So the days would pass without her coming back until she mustered another idea, usually more promises, and she would refrain her addresses with the same excuse of not taking questions.

People look back and laugh – that proverbial laugh at suffering as it were contentment.

The state of affairs in the home of the former Vice President is such that there are only five secondary schools and three clinics, two of which belong to Government and one belongs to council, in the whole constituency and these clinics have only three nurses each.

There are no doctors and the people depend on doctors based at district hospitals, namely Karanda and Mt Darwin.

That is according to information from Parliament.

People here often remark how she failed to marshal resources to benefit her backyard and thus nothing remarkable in her name.

But they are not willing to be taken for a ride by her again, especially when she has rebelled against their ruling party.

The youths have declared that she is a persona non grata in the province and will go to the extent of doing something rather nasty that we choose not to repeat here.

These are not the feelings of the top politicians – just rural folk from Tendai Biti’s Dotito.

Not to say she does not have her sympathisers – it is neither possible nor desirable in a democratic society for her not to.

But the simple people of Dotito, the majority of them, know better.

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  • kutototo

    all of a sudden Zanu PF has someone to blame for its failure to uplift the lives of people i Dotito and its non other than Joyce. How ironic for every missed target there is always someone else to blame and with this mentality Zanu PF will just sit and do nothing knowing there will be someone to blame.

  • Ranwani

    Its not only Dotito. the whole country is underdeveloped. Roads everywhere are death traps. Probably you are focussing on something else with this article

  • Aunty Gina

    Jesus was never accepted by his own people and was killed by the same people he ate and lived with all his life.

  • ThaDoggPound

    Having traveled all the way from the comforts of Harare, what did the writer do himself to uplift the livelihoods of the rural folk besides engaging them in idle and unproductive gossip?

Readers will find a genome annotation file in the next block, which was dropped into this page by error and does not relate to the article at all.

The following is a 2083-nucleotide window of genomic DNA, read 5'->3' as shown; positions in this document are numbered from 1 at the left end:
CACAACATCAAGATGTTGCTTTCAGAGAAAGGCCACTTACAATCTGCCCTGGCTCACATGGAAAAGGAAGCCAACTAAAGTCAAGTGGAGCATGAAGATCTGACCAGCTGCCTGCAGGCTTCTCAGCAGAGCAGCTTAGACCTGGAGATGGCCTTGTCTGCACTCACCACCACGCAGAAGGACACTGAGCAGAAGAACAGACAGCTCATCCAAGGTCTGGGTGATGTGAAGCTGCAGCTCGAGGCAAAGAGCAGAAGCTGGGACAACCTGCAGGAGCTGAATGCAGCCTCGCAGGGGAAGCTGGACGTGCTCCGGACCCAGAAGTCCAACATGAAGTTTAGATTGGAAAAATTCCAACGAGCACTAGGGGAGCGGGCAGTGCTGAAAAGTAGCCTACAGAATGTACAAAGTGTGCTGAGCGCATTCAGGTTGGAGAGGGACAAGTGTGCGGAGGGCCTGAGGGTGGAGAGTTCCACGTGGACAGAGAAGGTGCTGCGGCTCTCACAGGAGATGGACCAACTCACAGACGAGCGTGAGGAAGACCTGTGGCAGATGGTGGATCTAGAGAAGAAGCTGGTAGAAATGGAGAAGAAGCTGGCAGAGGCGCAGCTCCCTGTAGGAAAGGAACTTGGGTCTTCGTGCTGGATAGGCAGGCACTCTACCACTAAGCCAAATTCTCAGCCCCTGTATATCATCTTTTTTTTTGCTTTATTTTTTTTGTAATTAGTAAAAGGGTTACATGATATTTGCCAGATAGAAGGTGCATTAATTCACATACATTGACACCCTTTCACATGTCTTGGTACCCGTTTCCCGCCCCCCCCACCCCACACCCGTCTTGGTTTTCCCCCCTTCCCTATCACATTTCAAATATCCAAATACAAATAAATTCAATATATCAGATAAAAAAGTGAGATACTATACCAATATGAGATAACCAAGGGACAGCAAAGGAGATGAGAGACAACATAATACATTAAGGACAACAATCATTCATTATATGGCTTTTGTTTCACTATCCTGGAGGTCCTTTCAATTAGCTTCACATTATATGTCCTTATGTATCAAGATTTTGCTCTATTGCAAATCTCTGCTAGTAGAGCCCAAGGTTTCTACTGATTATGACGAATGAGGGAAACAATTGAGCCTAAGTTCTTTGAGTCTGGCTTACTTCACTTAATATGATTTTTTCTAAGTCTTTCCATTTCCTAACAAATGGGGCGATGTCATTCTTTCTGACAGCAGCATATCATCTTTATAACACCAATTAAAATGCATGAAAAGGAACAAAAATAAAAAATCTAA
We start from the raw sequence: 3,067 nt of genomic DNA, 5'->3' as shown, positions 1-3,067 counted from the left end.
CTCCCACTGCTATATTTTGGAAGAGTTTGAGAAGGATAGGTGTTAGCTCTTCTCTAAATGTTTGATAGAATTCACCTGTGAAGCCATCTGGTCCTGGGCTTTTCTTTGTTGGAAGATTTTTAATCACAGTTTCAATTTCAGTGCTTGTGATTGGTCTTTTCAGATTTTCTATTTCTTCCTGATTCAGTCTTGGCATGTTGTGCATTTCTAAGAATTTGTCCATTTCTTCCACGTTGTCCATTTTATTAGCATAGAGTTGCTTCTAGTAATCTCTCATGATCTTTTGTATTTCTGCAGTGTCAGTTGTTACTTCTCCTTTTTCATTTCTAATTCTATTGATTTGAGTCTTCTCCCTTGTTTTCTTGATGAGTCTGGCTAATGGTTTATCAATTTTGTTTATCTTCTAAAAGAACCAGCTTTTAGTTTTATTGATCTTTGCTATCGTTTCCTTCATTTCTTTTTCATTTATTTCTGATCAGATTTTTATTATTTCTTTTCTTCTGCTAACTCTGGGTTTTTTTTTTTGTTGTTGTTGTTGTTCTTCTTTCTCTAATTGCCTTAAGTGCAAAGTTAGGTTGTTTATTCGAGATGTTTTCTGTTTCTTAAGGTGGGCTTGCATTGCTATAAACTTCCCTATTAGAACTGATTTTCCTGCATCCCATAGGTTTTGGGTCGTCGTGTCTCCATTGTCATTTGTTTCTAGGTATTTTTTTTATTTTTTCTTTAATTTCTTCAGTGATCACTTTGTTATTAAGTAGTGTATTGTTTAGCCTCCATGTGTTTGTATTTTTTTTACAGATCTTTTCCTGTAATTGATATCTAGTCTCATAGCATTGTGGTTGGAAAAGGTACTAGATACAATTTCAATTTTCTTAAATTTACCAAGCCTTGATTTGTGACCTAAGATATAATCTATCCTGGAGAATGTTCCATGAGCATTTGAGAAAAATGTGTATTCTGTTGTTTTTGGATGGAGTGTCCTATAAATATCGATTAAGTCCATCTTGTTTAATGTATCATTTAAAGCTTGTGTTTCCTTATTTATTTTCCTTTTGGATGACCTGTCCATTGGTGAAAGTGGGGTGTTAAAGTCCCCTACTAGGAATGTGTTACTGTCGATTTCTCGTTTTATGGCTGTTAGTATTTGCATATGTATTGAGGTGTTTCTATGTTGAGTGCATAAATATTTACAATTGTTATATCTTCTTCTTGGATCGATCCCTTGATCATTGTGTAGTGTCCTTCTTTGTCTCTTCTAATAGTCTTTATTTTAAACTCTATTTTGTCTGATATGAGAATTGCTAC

• major

    Ask some of us from Chivhu kuti kune zviriko here zvinotaridza kuti kunobviwa neshasha tikuudzei.

  • pplebantu

    its easy to point fingers mr writer the question is what have you and I done to develop not only Dotito but also the rest of zimbabwe.

  • Rawboy

    Joyce you are now the Zanu whipping girl! How times change hey!

  • Zimbabwean

    Africans only celebrate people when they are gone. This attitude must change. It’s not an African culture but a demonic culture. We must learn to celebrate what is good and good things will come to us. We must learn to believe and love the truth, if we love the truth; the truth will come to us. People who love lies will always have lies. Their lives will always become a manifestation of lies.

    Love the truth and the truth will celebrate you. Africa, hear me; celebrate good things. When you find something good, don’t destroy nor curse it, don’t be the one who will not let good things rise. When people do good things, praise them. It’s so sad that throughout Africa, people only love the dead, they celebrate the dead and destroy the living. Those working in the media no longer report when good is done… They spread news that brings others down and make our continent look bad.

    Today a lot of people in Africa have come to believe that anything good or successful must have some elements of demonic power. This kind of mindset is completely wrong. Celebrate good things and you will find the spirit of God working on your behalf, hallelujah. We have sport men and women who have done well, celebrate them. We have politicians who have actually done well, let’s celebrate them. We have all kinds of achievers in our societies, they should be celebrated and not destroyed.

    I said to those working in the media to write good news. Africa celebrate good things, celebrate what you have. This message is a call for change, leaders of Nations should look for what is good in their country and praise it. Do not destroy the image of a man just so you can look good. In school, praise what is good. The government really don’t give scholarship for excellence in school, all that has been forgotten. We have to change such system and do what is right.

    Don’t frame up good people, don’t castigate their character nor make them look bad. If we make everyone look bad, the younger generation has nothing to look up to. Let’s praise what is good and be wise with our dealings with others. Join me to say, “Africa be wise.” The call is the same throughout the world calling for Africa to be wise. It’s time we Praise and celebrate what is good in our society.

    If we do this little things, the will be a great difference and we will begin to celebrate more and more prosperity. The prosperity that few people are enjoying will become what every other person can partake. Everyone may not be rich the same, but everyone can have enough. In fact more than enough so that they can help someone else